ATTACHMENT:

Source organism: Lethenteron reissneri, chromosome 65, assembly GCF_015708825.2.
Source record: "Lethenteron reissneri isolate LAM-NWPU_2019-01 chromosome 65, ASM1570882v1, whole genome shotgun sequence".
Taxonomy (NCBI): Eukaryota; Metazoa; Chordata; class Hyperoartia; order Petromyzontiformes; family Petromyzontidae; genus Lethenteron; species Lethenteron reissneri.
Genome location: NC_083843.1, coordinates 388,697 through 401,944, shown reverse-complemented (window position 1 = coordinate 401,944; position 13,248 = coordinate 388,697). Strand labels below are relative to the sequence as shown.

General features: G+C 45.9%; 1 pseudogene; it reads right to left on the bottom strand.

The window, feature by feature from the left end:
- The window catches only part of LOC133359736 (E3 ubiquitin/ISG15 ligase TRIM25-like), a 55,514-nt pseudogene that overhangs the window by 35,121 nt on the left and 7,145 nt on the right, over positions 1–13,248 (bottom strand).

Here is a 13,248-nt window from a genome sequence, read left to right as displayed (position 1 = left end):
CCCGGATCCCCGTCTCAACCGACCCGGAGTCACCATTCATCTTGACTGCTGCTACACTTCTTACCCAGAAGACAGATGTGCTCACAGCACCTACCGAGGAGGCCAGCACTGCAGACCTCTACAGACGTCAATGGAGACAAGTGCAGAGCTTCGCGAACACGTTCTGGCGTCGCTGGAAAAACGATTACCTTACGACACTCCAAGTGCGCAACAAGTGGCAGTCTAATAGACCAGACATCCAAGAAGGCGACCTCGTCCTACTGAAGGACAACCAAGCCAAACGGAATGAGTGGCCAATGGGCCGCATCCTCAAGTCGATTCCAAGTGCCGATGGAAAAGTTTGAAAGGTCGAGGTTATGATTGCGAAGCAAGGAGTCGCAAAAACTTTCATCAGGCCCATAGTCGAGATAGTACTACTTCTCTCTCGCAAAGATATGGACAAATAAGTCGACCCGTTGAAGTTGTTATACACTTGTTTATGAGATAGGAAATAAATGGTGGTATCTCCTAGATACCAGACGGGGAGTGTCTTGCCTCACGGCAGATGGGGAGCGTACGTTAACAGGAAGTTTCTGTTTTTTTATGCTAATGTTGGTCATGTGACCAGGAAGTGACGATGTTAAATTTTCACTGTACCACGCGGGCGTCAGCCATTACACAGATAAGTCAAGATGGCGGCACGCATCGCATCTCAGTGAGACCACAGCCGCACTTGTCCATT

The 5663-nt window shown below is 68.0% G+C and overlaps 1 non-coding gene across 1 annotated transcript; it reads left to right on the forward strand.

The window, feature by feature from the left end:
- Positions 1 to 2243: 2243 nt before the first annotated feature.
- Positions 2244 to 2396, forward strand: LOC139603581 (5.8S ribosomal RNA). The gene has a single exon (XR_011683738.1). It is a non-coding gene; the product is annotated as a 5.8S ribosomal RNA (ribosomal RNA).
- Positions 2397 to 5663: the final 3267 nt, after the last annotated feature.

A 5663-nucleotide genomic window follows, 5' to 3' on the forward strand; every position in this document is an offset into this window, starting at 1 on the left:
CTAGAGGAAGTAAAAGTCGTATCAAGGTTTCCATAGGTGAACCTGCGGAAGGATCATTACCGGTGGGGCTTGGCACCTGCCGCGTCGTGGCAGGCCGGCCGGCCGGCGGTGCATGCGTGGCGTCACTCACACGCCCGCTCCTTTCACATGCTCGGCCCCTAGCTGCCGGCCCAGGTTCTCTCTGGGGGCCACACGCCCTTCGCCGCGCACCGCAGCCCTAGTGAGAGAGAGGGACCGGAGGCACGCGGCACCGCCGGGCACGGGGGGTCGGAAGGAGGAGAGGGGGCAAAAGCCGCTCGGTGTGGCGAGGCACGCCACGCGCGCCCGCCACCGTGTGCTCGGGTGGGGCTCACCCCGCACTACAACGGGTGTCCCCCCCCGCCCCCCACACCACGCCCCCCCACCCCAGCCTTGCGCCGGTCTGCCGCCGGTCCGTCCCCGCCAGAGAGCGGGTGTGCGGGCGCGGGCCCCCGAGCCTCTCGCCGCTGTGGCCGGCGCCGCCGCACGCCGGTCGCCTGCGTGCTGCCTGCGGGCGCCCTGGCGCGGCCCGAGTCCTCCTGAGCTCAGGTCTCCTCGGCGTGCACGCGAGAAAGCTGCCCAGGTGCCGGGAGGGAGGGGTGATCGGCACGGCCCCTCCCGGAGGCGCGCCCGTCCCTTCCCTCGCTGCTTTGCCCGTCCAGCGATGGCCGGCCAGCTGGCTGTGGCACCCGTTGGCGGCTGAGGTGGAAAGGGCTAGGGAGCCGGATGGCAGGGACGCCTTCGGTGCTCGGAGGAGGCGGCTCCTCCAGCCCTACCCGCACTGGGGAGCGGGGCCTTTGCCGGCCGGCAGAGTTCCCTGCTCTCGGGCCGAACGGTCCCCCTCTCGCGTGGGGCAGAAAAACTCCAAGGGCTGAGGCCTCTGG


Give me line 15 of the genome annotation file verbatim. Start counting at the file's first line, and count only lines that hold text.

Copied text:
A 5663-nucleotide genomic window follows, 5' to 3' on the forward strand; every position in this document is an offset into this window, starting at 1 on the left: